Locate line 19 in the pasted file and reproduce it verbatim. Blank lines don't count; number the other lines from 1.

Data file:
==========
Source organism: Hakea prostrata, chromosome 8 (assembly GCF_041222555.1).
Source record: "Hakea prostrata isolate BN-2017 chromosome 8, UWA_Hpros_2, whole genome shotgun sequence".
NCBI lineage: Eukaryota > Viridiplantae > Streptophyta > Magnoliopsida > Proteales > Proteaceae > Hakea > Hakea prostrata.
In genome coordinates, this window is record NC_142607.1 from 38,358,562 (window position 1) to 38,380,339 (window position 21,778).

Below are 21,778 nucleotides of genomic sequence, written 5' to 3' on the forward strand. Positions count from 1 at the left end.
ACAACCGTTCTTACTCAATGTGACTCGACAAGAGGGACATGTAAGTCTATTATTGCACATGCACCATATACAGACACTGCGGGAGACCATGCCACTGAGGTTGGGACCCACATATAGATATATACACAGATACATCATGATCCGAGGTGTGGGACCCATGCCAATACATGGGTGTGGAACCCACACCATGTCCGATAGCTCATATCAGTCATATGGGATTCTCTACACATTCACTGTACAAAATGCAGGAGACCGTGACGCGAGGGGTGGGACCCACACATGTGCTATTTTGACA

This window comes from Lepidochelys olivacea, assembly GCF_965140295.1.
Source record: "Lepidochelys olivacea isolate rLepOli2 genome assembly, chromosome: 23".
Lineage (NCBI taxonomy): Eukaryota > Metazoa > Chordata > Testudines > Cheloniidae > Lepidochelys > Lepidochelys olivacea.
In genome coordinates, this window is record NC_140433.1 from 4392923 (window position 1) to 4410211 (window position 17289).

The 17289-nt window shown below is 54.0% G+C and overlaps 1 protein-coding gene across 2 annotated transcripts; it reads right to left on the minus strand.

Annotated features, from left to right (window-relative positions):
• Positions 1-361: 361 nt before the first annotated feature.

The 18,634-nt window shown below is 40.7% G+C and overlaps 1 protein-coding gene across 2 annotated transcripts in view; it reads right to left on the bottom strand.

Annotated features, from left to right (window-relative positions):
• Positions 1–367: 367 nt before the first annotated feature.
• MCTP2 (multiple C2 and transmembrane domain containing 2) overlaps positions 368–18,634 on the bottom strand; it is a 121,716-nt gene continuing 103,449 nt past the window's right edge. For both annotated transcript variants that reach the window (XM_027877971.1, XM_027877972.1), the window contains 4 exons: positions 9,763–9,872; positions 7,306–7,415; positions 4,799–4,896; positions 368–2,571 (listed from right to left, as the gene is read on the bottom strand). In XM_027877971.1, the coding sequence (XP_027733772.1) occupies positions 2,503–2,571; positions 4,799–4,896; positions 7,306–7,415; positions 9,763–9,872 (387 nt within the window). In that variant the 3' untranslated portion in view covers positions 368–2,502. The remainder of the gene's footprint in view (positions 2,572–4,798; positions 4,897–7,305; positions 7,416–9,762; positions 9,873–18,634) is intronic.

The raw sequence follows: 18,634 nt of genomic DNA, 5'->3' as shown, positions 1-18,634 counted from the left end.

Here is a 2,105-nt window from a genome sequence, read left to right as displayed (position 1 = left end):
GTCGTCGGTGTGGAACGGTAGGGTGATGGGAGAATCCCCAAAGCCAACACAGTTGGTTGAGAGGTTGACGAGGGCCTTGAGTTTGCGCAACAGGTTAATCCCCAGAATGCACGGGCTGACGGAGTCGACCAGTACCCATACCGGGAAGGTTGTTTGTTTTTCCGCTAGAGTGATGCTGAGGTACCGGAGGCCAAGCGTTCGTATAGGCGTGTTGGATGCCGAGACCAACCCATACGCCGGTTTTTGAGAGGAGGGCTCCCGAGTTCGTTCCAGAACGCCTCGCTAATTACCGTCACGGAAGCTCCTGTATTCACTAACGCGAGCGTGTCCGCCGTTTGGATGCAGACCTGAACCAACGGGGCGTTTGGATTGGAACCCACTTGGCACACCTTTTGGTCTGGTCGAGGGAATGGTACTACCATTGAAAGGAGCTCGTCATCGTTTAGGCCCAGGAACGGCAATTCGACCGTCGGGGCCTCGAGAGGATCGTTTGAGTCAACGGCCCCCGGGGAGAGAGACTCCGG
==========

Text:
Here is a 2,105-nt window from a genome sequence, read left to right as displayed (position 1 = left end):